County supervisors green light a second Symbiosis festival

Also Tuesday, supervisors agreed to sell the former Honor Farm to Camp Taylor to use for camps for children with heart defects.
Also Tuesday, supervisors agreed to sell the former Honor Farm to Camp Taylor to use for camps for children with heart defects. Modesto Bee file

The date is set for a second Symbiosis Gathering and Music Festival at Woodward Reservoir regional park north of Oakdale, despite neighbors’ complaints about the first event held a year ago.

Stanislaus County supervisors approved a permit Tuesday for Symbiosis LLC to hold the festival Sept. 17-20 next year. Before the 4-1 vote, supervisors said event organizers had agreed to changes that should address noise and traffic issues.

Supervisor Bill O’Brien was opposed. He got an earful from residents in his district about the September 2013 event and said he could not “jump on board” with a second festival. O’Brien did say he was satisfied with a July test that concluded Symbiosis could reduce noise from the nonstop festival music.

Symbiosis LLC has held events in California, Nevada and Australia featuring music and artistic expression designed to create a transformational experience. Festivalgoers next year will camp at the 6,000-acre recreation area and immerse themselves in live music, art, workshops and social interaction.

County leaders hope the 2015 festival will boost fee revenue and bring visitors to the county. Of the 8,000 who attended last year’s event, almost 40 percent came from outside the state and 6 percent were from other countries, including Canada, China, Japan, Brazil and European nations.

To better control traffic near the park, Symbiosis will provide a staging area and monitors to handle festival traffic on 28 Mile Road. Flaggers and additional signs will ensure that nonfestival traffic runs smoothly on Woodward Lake Drive and 28 Mile Road during peak traffic times.

Organizers agreed to reconfigure the stages and speakers, use sound barriers and stay within decibel limits so the live music is not projected outside the park. Residents will be able to call a hotline with any complaints. The mainstage sound limits will range from 95 to 108 decibels during the day and drop 5 decibels at night.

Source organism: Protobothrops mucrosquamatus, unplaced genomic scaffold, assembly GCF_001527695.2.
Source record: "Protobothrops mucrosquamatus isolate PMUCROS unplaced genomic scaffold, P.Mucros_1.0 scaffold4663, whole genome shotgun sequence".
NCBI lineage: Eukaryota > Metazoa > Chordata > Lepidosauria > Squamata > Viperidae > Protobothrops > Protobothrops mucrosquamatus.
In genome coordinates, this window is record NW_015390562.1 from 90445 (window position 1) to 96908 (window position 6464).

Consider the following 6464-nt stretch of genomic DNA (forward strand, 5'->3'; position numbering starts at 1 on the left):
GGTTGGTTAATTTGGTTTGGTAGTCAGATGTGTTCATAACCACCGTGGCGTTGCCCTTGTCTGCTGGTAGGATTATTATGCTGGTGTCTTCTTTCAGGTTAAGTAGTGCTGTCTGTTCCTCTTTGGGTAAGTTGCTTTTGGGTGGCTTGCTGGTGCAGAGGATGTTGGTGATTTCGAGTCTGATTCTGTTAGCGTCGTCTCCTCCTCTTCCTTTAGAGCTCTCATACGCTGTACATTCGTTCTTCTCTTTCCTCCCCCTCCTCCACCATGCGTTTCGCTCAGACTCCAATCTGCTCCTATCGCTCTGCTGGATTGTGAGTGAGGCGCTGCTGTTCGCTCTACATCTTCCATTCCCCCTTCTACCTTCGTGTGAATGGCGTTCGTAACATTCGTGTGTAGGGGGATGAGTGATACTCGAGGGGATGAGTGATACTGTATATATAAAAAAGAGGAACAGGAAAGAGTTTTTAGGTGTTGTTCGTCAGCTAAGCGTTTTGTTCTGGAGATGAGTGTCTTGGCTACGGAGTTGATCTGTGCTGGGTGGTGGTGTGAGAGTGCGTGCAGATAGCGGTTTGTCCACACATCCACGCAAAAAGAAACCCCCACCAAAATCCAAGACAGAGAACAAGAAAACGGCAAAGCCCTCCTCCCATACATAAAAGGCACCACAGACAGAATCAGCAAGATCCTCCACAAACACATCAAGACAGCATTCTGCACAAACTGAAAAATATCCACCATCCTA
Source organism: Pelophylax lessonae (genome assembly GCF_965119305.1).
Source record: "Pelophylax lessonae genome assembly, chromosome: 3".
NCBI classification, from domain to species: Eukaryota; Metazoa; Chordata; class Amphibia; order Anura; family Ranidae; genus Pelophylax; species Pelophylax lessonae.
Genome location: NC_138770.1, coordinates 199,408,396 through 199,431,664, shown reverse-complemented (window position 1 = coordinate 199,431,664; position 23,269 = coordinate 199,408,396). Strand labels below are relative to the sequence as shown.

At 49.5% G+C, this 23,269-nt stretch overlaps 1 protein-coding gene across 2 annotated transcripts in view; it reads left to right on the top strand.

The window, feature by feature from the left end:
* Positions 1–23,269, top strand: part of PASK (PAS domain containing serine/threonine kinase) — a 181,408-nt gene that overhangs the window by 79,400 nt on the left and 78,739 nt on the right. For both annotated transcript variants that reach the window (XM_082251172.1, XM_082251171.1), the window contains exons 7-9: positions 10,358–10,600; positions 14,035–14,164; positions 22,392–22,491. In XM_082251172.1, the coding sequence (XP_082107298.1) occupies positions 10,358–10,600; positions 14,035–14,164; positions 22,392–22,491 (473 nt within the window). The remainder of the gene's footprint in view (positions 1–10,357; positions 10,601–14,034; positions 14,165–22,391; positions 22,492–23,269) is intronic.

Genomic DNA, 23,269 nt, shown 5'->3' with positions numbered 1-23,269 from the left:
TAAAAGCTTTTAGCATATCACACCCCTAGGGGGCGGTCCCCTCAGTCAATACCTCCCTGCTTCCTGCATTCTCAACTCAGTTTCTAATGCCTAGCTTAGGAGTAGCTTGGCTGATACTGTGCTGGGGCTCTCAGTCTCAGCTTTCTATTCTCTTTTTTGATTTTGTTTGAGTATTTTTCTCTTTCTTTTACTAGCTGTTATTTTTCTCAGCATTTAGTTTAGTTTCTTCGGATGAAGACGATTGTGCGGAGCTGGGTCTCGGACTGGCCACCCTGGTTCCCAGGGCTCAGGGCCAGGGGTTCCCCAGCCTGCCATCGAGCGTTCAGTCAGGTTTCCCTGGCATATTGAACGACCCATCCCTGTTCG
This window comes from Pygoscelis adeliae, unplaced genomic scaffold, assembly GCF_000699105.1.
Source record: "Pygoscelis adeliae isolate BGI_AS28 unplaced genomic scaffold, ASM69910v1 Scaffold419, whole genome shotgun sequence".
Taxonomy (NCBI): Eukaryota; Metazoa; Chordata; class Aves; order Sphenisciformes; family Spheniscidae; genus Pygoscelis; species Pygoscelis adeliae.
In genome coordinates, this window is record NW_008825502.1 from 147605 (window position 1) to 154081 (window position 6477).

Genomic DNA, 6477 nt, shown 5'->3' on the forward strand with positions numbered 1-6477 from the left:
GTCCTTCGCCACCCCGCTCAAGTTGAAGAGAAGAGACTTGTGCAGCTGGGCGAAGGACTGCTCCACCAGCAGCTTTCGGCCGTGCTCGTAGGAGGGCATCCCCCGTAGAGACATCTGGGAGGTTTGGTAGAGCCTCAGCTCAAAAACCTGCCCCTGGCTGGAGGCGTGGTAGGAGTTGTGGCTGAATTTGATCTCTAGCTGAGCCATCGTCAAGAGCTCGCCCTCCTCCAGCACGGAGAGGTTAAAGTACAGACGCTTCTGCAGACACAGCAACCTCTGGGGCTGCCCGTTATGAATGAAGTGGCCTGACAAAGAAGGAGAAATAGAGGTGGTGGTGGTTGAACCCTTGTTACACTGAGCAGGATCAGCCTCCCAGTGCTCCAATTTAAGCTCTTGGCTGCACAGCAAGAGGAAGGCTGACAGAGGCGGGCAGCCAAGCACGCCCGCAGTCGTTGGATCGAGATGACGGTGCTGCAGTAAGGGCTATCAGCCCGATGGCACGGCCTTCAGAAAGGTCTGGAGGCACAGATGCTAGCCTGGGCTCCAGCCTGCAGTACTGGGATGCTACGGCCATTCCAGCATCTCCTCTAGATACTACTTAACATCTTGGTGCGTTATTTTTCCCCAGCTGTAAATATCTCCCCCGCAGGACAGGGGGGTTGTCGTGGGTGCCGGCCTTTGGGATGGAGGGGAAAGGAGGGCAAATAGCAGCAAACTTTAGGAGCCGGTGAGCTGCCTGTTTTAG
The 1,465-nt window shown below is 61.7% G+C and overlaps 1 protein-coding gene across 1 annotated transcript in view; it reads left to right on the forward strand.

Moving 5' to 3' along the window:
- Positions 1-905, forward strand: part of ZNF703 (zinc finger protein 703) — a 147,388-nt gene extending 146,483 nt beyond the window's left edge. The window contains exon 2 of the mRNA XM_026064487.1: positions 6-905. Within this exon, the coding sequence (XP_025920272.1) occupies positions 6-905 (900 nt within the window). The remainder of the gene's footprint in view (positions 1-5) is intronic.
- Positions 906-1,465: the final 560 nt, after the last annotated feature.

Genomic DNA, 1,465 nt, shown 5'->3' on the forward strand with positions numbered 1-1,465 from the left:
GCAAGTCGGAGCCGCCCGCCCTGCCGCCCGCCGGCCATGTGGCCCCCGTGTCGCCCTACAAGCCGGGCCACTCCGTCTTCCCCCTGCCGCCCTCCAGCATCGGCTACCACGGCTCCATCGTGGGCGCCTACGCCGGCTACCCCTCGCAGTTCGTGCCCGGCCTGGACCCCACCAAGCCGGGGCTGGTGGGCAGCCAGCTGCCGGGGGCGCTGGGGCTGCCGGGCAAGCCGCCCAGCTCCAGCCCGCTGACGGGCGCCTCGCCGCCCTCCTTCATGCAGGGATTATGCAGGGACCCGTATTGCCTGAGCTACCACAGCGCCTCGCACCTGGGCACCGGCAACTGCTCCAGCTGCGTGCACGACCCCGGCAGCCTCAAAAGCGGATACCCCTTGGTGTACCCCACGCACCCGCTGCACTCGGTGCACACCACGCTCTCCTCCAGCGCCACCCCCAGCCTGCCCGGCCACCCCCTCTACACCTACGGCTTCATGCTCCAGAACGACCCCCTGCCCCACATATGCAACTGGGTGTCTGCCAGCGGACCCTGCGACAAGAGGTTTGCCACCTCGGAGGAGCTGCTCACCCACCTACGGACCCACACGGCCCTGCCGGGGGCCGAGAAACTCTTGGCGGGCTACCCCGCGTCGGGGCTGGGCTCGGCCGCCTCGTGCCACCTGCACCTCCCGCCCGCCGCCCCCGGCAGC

The county paid an acoustical engineer $4,950 to assess the noise from concerts held at Woodward Reservoir and develop measures to protect the closest neighbors, who live more than a mile away from the county park. Symbiosis conducted a sound test in July after the county sent letters to 6,500 residents within a 5-mile radius of the lake, asking them to call if they heard noise.

The county Department of Environmental Resources received nine calls from residents who could hear some sound during the mock concert. According to a report, callers heard noise off and on or said it was tolerable.

Neighbors complained about a low, thumping sound that rattled their windows during the 2013 festival, and some of them spoke at Tuesday’s meeting.

Jim Ruddy, who lives in the area, said he was kept awake for four straight nights last year.

Richard Gilton said he wasn’t bothered by the mock concert and sound test in July but questioned whether the festival organizers will comply with the new rules. “If they are not going to abide by the rules, who is going to enforce it?” he asked.

Another resident said the highest sound limit of 108 decibels could damage the hearing of festivalgoers.

Supervisors said the county blew it with last year’s festival, but the proposed limits should protect residents in the area. “I think we have a handle on this. I don’t think the noise is going to be a problem,” board Chairman Jim DeMartini said.

Supervisor Terry Withrow said he was willing to give it a second chance. “It was a problem last year and I think we have done our due diligence that it won’t be a problem this time,” he said.

The county expects to collect $87,000 to $134,000 in park and vendor fees depending on whether drought restrictions are in place next year. The reservoir is a drinking water source for cities in San Joaquin County. Symbiosis will pay a flat fee of $75,000 if the reservoir level isn’t high enough to allow body contact with the water. With no water restrictions, the county will collect a park fee of $5 per person each day, which would generate $120,000 if at least 6,000 people attend the festival.

Officials said Symbiosis wants to hold a May 2016 event at Woodward if next year’s festival is a winner.